First stop was Germany, where Misha mingled and worked with the greats - Reinhardt, Brecht, Piscator.His reputation as the greatest actor to have emerged from Russia preceded him and his career seemed to flourish in Berlin. Despite outward appearances, however, he continued to feel out of his element. Mastering a new language would never come easily and was forever a source of alienation. In his quest to emulate the theatre world he had known in Russia, he made his way to Paris, where emigre Russian actors flocked to him from all sides. Ultimately, France did not produce the kind of audience for which he had hoped, prompting him to accept an invitation to organize and star in a short-lived production of The Inspector General in Lithuania. Next it was on to New York, where the impresario Sol Hurok announced a tour of a somewhat questionable company known as The Moscow Art Players. Once in America, Chekhov gathered around him a group of dedicated, classically trained actors who managed several revivals at the Majestic Theatre on Broadway. Reviews and audiences both proved disappointing, but it was Checkhov's work as an actor that brought him to the attention of prestigious actors of the Group Theatre. Stella Adler, Harold Clurman, Lee Strasbourg were among those most impressed. Also enthralled was Beatrice Straight, a gifted young actress and daughter of the millionaire heiress to the Whitney fortunes. Straight approached Chekhov with an offer to head a kind of ideal commune-like company that her parents had established in rural England. Now began a chapter that appeared perfect for Chekhov's gifts - an opportunity to work in an idyllic setting with hand-picked actors and no lack of funds.

The years at Dartington Hall Estate in Devon proved to be some of the most satisfying of Misha's life. He immediately drew up a manifesto, putting his plans for a theatrical community into action. Classes were held from early morning until late into the evening and for once there seemed to be no lack of funds. But World War II would intervene, bringing the ideal Dartington experience to a halt. Threatened by the Nazi invasion, in 1938 they resettled in the safer confines of Ridgefield, Connecticut. Again, Chekhov found himself on foreign soil and once again felt the sting of financial pressure. By now he had honed his skills as a teacher and was able to form a Chekhov Troupe, bringing an ambitious production of "The Possessed" to Broadway where the reception of his work ranged from cool to downright hostile. Only a rousing new production of Twelfth Night offered universal praise. And now, in 1939, came an offer from actor-producer Gregory Ratoff for Chekhov to come to Hollywood. to appear as an actor in a film about the Russian resistance to the Nazis. He made his way to what would become his final destination.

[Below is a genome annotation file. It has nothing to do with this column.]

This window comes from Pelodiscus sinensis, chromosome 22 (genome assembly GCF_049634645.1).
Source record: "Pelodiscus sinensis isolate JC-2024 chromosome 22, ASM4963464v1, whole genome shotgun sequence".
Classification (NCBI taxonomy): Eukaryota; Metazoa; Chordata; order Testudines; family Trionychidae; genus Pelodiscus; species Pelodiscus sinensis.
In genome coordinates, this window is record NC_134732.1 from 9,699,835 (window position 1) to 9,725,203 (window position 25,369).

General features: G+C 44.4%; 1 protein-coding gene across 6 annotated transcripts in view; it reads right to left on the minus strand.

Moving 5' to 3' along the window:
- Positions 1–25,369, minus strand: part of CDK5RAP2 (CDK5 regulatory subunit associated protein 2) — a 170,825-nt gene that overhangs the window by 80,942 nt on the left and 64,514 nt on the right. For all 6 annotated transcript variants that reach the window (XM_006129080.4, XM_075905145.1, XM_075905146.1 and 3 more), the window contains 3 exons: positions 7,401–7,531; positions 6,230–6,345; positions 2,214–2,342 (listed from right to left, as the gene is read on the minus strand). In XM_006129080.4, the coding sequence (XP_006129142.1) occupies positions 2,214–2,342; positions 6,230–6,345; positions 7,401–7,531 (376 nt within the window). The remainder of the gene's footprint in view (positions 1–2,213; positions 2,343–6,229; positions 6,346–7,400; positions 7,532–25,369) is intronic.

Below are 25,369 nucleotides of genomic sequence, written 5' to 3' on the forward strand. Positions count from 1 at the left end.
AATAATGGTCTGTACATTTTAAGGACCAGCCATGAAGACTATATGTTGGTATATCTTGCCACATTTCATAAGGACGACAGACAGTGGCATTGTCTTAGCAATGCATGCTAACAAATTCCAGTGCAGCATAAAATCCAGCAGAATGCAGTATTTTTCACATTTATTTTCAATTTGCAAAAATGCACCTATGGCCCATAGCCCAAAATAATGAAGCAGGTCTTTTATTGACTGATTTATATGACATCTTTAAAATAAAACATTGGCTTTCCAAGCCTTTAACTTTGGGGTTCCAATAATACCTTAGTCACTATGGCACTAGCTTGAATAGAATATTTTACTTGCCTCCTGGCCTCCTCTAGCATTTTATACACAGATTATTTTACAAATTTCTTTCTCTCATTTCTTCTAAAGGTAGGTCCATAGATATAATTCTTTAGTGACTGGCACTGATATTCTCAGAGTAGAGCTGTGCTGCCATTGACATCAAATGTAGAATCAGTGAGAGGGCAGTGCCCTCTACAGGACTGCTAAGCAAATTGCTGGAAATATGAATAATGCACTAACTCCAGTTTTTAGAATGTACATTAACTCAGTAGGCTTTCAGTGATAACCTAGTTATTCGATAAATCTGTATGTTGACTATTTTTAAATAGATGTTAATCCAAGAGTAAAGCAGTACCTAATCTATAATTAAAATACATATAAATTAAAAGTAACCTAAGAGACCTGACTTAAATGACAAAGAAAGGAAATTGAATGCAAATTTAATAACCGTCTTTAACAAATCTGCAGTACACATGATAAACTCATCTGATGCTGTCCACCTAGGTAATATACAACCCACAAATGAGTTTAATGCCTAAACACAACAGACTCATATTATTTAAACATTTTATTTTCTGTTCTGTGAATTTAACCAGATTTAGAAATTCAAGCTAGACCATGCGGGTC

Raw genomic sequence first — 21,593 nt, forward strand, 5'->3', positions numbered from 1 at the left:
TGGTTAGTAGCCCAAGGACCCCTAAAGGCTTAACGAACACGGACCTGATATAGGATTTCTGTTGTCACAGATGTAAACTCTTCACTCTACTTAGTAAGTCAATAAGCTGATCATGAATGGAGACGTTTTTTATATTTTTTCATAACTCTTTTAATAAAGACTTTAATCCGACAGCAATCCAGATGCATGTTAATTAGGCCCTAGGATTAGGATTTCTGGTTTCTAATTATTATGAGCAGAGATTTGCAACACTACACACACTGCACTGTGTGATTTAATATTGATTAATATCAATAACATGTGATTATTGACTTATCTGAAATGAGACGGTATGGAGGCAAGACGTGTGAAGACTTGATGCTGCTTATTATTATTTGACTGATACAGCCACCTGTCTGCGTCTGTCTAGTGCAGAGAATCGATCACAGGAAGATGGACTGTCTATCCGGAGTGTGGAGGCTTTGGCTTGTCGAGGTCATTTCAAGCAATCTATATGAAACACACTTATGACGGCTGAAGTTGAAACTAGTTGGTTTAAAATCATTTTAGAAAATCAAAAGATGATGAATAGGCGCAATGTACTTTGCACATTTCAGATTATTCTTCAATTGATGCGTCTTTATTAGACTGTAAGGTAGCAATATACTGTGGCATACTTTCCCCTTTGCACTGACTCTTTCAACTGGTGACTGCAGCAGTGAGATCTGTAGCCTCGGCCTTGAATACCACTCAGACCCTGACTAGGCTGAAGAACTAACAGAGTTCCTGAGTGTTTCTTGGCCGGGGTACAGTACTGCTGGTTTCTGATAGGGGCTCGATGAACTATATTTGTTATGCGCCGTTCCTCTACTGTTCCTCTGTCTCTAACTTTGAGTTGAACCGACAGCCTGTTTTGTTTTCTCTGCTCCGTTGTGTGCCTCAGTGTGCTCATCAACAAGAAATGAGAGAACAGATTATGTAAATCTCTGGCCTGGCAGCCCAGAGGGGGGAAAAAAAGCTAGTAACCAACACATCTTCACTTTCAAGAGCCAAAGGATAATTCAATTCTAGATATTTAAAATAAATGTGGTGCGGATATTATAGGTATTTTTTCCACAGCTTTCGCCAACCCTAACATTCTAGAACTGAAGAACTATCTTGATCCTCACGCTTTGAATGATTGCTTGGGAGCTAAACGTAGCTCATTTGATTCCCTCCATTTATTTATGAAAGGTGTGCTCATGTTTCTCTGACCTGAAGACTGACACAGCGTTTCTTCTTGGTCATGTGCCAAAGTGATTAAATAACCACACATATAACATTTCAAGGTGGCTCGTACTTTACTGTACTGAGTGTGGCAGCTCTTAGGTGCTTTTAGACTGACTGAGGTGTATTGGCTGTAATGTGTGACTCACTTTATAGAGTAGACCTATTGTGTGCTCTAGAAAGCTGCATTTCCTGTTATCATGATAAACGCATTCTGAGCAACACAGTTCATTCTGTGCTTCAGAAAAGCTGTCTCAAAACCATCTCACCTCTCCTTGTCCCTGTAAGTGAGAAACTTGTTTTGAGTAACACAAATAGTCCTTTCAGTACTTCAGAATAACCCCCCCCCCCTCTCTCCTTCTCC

Chekhov received unanimous praise for over a dozen important screen roles, receiving an Academy Award nomination for his brilliant performance as a psychiatrist in Hitchcock's Spellbound. Once ensconced in Los Angeles, he began giving classes in a makeshift studio on Harper Street. Xenia and Misha's house in Benedict Canyon quickly became a gathering place for both expatriate actors and Russian intellectuals. Word of this new presence spread like wildfire within the acting community of Hollywood. In the late 'forties, there was virtually no "little theatre" scene, but there were plenty of both successful and would-be actors eager to absorb a new method. Some, already enrolled in Lee Strasberg's Acting Lab, would come surreptitiously. Others heralded the way, giving rise to a cult following and to new disciples of his teaching method. Among his acting students were Clint Eastwood, Gregory Peck, Jack Palance, Mala Powers, Gary Cooper and Marilyn Monroe. Yes, Marilyn Monroe! So eager to become known as a serious actress, rather than a mere sex symbol, Monroe shuttled her way between Strasbourg and Checkhov and between their mentor- wives, Paula and Xenia. In fact, it was a small stipend left in her will that provided for Xenia after Michael's death.

The final section of the biography traces in depth Michael Chekhov's career in Hollywood as both actor and influential teacher. Marowitz builds to this climax, and it is here that he shines, bringing to book to life with a page-turning fervor. Despite an occasional lapse in organization, the author proves himself as both a dedicated researcher and a lively communicator. Making no pretense at objectivity, the he leaves little room for doubt as to where his loyalties lie. He is deliciously gossipy, if not downright vindictive, towards the Strasbergs, combining a scholarly and tabloid approach that makes for an irresistible combination. The Other Chekhov puts the history of the theatre since 1917 into readable perspective and should be put on the "must" list for students of stage, screen, and television.